Tracked Armored Personnel Carrier
The M75 Armored Personnel Carrier led a relatively short service life with American forces though seeing combat in the Korean War before being passed on to Belgium.
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During World War 2, it was accepted practice to ferry troops to and from combat zones was through any vehicle then available. The primary mover of most armies during the conflict became the multi-faceted "halftrack" which incorporated the frontal drive components of a standard military truck with the rear drive section akin to that of a combat tank. The wheeled/tracked hybrid nature of the design ensured that the vehicle could traverse most operating environments including mud, snow and shallow water sources. However, all halftracks were very basic in their design with protection afforded to the passengers by way of simple armored walls with no standard heavy cover overhead. As such, infantrymen were exposed to the elements (unless a tarp was deployed) and - of course the greater detriment - to both artillery fire and small arms. Regardless, the halftrack remained in use throughout the conflict and was relatively inexpensive to produce while being available in substantial numbers.
For the United States Army, the days of the halftrack as an armored personnel carrier had come to a close following the end of World War 2. Work began on a fully-enclosed, tracked armored vehicle intended to ferry troops in relative safety. The M44 model, designed to carry 24 combat-ready infantry, was born of the T16 pilot vehicle which was based on the chassis of the famous M18 "Hellcat" tank destroyer. However, the vehicle proved much too massive for long term US Army needs and another, more compact, armored vehicle solution was sought.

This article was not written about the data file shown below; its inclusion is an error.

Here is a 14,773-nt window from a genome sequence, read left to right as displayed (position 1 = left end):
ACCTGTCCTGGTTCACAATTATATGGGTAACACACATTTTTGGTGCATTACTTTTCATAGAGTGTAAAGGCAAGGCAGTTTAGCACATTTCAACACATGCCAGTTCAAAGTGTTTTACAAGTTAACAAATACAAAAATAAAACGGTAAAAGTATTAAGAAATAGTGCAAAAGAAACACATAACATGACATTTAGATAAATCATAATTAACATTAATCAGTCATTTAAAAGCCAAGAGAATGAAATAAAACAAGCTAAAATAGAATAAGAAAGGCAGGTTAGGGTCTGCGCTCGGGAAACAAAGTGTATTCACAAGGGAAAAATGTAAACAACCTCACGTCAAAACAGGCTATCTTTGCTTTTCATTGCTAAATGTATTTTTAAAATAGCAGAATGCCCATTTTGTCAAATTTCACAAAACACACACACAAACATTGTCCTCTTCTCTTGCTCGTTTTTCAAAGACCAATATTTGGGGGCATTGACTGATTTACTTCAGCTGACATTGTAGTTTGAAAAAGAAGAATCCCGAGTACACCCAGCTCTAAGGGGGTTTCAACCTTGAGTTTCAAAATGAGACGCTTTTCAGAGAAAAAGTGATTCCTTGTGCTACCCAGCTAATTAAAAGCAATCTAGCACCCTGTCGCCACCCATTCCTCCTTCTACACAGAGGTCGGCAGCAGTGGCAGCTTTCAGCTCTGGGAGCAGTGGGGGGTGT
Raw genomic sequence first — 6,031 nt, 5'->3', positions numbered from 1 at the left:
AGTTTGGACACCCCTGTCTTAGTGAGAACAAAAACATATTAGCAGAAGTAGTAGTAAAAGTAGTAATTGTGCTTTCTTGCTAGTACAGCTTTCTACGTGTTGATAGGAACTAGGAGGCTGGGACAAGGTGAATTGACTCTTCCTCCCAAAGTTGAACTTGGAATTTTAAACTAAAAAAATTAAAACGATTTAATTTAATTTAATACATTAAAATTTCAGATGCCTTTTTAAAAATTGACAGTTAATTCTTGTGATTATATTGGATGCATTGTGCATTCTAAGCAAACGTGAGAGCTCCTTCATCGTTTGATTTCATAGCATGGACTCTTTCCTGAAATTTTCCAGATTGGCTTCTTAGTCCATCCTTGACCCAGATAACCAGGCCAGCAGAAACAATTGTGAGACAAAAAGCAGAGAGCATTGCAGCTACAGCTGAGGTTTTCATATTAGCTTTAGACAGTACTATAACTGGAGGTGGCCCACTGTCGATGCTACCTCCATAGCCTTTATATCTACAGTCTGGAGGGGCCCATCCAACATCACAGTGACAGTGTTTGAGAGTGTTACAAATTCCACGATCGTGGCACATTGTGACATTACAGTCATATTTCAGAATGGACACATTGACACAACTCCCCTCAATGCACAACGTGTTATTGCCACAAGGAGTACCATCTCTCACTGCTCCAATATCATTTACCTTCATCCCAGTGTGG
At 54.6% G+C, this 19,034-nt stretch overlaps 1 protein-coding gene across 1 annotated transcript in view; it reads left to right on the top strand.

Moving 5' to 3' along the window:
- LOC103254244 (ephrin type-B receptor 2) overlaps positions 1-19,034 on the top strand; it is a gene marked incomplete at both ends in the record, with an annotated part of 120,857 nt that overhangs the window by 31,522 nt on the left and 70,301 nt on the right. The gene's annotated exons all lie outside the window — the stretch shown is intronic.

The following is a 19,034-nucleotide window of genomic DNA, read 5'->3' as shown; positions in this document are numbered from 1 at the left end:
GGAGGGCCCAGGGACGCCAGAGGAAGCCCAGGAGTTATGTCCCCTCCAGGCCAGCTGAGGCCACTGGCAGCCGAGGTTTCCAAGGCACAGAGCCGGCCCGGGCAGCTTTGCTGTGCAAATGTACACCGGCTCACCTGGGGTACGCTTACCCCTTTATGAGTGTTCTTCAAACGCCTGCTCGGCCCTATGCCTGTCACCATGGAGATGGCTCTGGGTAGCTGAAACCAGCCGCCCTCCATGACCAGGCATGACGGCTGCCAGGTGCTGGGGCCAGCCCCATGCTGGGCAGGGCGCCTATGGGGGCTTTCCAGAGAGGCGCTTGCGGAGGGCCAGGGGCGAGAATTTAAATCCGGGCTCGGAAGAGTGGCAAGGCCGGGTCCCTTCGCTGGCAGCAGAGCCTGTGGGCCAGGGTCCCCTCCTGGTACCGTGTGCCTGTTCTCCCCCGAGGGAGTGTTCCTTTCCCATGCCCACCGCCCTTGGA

International Harvester Corporation, an agricultural and automotive concern founded in 1902, was charged with construction of four pilot vehicles utilizing the chassis of the T43 cargo mover. This initiative produced the T18 pilot vehicle which incorporated two remote gun stations, each fitted a 12.7mm heavy machine gun and internal room for up to fourteen personnel. Power was through a Continental AO-895-2 series 6-cylinder air-cooled, gasoline-fueled engine outputting at 295 horsepower. The original T18 was slightly modified in the follow up T18E1 which did away with the remote turrets but added a cupola at the commander's station for improved viewing of the battlefield over the vehicle. T18E2 did away with the cupola altogether and added a machine gun mounting in its place, intended for suppression of enemy forces and cover fire for disembarking/embarking troops. On the whole, the T18 series prototypes was formed from the chassis of the M41 Walker Bulldog light tank which entered service in the early 1950s.
Of the available prototypes considered, authorities selected the T18E1 for formal adoption and serial production began in 1952 under the designation of "M75" (supply catalog designation of "G-620"). The Army commissioned or 1,730 vehicles to be split between production at International Harvester (1,000 units) and Food Machinery and Chemical Corporation (730). The M75 entered service in 1952.